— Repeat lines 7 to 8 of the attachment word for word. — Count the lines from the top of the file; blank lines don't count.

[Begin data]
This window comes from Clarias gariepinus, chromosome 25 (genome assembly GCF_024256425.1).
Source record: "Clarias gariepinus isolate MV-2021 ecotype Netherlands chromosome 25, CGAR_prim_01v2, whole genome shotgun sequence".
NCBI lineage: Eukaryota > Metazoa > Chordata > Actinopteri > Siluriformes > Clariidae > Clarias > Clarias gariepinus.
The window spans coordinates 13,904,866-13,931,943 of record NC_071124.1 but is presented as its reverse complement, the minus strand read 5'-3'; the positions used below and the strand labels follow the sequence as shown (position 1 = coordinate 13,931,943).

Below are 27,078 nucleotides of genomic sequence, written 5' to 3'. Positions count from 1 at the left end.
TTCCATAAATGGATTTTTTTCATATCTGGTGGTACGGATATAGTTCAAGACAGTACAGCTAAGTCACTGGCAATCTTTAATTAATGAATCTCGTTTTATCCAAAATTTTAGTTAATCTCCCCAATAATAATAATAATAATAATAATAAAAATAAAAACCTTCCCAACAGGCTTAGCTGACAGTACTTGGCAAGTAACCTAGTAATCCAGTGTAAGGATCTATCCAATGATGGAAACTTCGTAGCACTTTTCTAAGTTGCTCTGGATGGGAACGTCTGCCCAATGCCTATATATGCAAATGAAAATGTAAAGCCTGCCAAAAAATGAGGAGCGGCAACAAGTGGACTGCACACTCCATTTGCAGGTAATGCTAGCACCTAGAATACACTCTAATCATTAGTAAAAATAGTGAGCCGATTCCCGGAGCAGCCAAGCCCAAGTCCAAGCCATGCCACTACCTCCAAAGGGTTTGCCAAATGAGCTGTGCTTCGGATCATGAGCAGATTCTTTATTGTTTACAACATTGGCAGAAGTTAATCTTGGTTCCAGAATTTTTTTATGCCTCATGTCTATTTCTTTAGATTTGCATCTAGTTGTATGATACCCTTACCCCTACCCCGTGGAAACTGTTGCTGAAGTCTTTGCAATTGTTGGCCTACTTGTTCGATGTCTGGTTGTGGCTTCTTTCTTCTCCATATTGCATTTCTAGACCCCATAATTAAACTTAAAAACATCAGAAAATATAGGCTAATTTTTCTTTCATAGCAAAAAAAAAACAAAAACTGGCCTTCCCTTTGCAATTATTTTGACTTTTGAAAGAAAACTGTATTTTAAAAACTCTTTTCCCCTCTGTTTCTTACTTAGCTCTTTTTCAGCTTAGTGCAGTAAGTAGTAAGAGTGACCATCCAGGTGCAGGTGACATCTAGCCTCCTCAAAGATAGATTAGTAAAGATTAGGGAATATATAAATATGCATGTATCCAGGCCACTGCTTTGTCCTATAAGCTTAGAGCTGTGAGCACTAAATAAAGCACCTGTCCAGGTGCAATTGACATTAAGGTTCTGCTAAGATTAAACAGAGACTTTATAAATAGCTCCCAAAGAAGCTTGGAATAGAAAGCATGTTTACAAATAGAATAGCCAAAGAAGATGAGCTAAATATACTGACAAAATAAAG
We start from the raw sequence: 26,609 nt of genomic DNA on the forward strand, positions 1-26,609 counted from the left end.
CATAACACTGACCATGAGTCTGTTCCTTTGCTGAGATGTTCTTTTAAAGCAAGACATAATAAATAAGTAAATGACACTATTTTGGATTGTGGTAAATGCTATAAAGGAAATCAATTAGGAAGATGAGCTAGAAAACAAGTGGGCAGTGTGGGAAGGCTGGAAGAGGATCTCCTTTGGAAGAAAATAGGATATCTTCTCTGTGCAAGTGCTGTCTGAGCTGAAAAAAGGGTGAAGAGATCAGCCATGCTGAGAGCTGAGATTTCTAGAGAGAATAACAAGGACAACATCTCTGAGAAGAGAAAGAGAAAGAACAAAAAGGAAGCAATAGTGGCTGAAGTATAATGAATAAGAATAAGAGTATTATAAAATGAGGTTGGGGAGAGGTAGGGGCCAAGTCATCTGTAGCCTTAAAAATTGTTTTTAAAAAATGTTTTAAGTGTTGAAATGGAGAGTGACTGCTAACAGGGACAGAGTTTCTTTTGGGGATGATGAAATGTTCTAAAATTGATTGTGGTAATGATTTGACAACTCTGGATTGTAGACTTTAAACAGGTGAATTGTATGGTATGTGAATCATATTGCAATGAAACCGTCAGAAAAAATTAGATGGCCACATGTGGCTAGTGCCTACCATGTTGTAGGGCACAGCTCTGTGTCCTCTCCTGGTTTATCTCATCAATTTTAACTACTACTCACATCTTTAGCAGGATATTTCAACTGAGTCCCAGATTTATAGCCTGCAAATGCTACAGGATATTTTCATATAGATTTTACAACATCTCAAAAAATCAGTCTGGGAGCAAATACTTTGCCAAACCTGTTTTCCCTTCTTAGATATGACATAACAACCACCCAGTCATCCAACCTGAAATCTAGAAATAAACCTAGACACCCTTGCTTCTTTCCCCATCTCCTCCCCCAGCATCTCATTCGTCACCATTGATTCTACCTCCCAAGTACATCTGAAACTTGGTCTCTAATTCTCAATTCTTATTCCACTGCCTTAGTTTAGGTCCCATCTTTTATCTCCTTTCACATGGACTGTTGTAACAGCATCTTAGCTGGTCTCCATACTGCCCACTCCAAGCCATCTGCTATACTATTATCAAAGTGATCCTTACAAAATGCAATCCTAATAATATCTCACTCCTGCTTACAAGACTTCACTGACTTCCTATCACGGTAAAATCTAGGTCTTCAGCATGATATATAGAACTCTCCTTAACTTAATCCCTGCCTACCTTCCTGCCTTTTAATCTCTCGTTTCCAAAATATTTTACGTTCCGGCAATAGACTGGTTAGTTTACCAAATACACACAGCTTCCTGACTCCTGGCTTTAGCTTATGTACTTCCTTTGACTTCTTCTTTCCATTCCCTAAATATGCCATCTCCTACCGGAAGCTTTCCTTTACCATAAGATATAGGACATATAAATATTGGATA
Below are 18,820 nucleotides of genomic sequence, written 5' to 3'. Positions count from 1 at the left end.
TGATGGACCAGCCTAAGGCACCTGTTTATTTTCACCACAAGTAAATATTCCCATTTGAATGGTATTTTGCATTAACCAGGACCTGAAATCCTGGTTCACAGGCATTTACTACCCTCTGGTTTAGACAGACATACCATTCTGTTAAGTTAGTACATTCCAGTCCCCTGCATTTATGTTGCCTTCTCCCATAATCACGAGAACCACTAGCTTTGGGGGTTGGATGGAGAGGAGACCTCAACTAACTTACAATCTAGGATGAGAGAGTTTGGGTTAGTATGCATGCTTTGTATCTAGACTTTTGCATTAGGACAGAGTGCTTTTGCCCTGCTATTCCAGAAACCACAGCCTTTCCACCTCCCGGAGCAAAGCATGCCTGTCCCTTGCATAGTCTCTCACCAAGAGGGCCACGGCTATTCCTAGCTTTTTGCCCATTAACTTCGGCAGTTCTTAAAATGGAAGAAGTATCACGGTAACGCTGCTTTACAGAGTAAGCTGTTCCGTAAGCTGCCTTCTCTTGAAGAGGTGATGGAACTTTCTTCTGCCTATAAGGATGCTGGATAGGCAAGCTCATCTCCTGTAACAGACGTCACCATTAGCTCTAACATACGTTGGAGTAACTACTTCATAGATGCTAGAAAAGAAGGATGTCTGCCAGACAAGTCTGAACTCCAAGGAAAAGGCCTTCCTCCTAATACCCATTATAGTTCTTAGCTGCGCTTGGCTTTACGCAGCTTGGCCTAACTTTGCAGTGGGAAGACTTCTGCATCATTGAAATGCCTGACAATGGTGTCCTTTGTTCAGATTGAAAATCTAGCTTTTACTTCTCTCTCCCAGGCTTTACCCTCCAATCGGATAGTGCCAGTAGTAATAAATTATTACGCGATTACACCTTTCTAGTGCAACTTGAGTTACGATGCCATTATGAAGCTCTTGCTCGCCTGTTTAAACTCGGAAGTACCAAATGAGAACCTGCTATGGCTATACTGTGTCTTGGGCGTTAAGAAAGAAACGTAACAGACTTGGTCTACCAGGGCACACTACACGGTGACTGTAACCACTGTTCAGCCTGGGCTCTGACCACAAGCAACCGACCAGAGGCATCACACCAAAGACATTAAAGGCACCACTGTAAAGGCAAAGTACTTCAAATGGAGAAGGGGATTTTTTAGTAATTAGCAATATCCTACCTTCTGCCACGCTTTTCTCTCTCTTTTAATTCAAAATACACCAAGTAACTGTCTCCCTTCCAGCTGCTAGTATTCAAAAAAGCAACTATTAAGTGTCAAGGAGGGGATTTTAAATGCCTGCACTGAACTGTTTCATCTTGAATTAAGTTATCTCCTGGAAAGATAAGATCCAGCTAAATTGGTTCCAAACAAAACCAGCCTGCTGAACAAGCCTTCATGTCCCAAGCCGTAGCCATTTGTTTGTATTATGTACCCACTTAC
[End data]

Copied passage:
We start from the raw sequence: 26,609 nt of genomic DNA on the forward strand, positions 1-26,609 counted from the left end.
CATAACACTGACCATGAGTCTGTTCCTTTGCTGAGATGTTCTTTTAAAGCAAGACATAATAAATAAGTAAATGACACTATTTTGGATTGTGGTAAATGCTATAAAGGAAATCAATTAGGAAGATGAGCTAGAAAACAAGTGGGCAGTGTGGGAAGGCTGGAAGAGGATCTCCTTTGGAAGAAAATAGGATATCTTCTCTGTGCAAGTGCTGTCTGAGCTGAAAAAAGGGTGAAGAGATCAGCCATGCTGAGAGCTGAGATTTCTAGAGAGAATAACAAGGACAACATCTCTGAGAAGAGAAAGAGAAAGAACAAAAAGGAAGCAATAGTGGCTGAAGTATAATGAATAAGAATAAGAGTATTATAAAATGAGGTTGGGGAGAGGTAGGGGCCAAGTCATCTGTAGCCTTAAAAATTGTTTTTAAAAAATGTTTTAAGTGTTGAAATGGAGAGTGACTGCTAACAGGGACAGAGTTTCTTTTGGGGATGATGAAATGTTCTAAAATTGATTGTGGTAATGATTTGACAACTCTGGATTGTAGACTTTAAACAGGTGAATTGTATGGTATGTGAATCATATTGCAATGAAACCGTCAGAAAAAATTAGATGGCCACATGTGGCTAGTGCCTACCATGTTGTAGGGCACAGCTCTGTGTCCTCTCCTGGTTTATCTCATCAATTTTAACTACTACTCACATCTTTAGCAGGATATTTCAACTGAGTCCCAGATTTATAGCCTGCAAATGCTACAGGATATTTTCATATAGATTTTACAACATCTCAAAAAATCAGTCTGGGAGCAAATACTTTGCCAAACCTGTTTTCCCTTCTTAGATATGACATAACAACCACCCAGTCATCCAACCTGAAATCTAGAAATAAACCTAGACACCCTTGCTTCTTTCCCCATCTCCTCCCCCAGCATCTCATTCGTCACCATTGATTCTACCTCCCAAGTACATCTGAAACTTGGTCTCTAATTCTCAATTCTTATTCCACTGCCTTAGTTTAGGTCCCATCTTTTATCTCCTTTCACATGGACTGTTGTAACAGCATCTTAGCTGGTCTCCATACTGCCCACTCCAAGCCATCTGCTATACTATTATCAAAGTGATCCTTACAAAATGCAATCCTAATAATATCTCACTCCTGCTTACAAGACTTCACTGACTTCCTATCACGGTAAAATCTAGGTCTTCAGCATGATATATAGAACTCTCCTTAACTTAATCCCTGCCTACCTTCCTGCCTTTTAATCTCTCGTTTCCAAAATATTTTACGTTCCGGCAATAGACTGGTTAGTTTACCAAATACACACAGCTTCCTGACTCCTGGCTTTAGCTTATGTACTTCCTTTGACTTCTTCTTTCCATTCCCTAAATATGCCATCTCCTACCGGAAGCTTTCCTTTACCATAAGATATAGGACATATAAATATTGGATA